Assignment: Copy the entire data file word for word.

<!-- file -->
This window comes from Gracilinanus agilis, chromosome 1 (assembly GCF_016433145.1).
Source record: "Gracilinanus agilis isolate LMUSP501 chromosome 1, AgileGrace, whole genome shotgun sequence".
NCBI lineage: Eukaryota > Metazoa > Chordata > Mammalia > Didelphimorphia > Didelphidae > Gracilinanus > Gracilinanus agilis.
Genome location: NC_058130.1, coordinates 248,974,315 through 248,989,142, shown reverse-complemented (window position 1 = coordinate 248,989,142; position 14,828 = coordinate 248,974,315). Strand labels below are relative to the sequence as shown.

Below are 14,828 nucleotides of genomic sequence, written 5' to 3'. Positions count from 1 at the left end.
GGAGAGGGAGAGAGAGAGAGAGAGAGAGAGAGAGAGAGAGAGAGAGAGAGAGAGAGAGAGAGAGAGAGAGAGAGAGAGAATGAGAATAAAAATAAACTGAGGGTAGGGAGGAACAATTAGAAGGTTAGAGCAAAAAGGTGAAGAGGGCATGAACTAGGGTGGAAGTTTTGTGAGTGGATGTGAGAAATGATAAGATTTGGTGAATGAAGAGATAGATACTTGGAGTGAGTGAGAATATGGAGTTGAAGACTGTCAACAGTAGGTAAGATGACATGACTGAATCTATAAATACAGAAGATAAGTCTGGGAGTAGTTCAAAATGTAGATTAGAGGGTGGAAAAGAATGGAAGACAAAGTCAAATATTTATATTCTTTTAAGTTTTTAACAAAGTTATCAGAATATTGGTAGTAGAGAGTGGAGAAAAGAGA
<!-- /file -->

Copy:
This window comes from Gracilinanus agilis, chromosome 1 (assembly GCF_016433145.1).
Source record: "Gracilinanus agilis isolate LMUSP501 chromosome 1, AgileGrace, whole genome shotgun sequence".
NCBI lineage: Eukaryota > Metazoa > Chordata > Mammalia > Didelphimorphia > Didelphidae > Gracilinanus > Gracilinanus agilis.
Genome location: NC_058130.1, coordinates 248,974,315 through 248,989,142, shown reverse-complemented (window position 1 = coordinate 248,989,142; position 14,828 = coordinate 248,974,315). Strand labels below are relative to the sequence as shown.

Below are 14,828 nucleotides of genomic sequence, written 5' to 3'. Positions count from 1 at the left end.
GGAGAGGGAGAGAGAGAGAGAGAGAGAGAGAGAGAGAGAGAGAGAGAGAGAGAGAGAGAGAGAGAGAGAGAGAGAGAGAATGAGAATAAAAATAAACTGAGGGTAGGGAGGAACAATTAGAAGGTTAGAGCAAAAAGGTGAAGAGGGCATGAACTAGGGTGGAAGTTTTGTGAGTGGATGTGAGAAATGATAAGATTTGGTGAATGAAGAGATAGATACTTGGAGTGAGTGAGAATATGGAGTTGAAGACTGTCAACAGTAGGTAAGATGACATGACTGAATCTATAAATACAGAAGATAAGTCTGGGAGTAGTTCAAAATGTAGATTAGAGGGTGGAAAAGAATGGAAGACAAAGTCAAATATTTATATTCTTTTAAGTTTTTAACAAAGTTATCAGAATATTGGTAGTAGAGAGTGGAGAAAAGAGA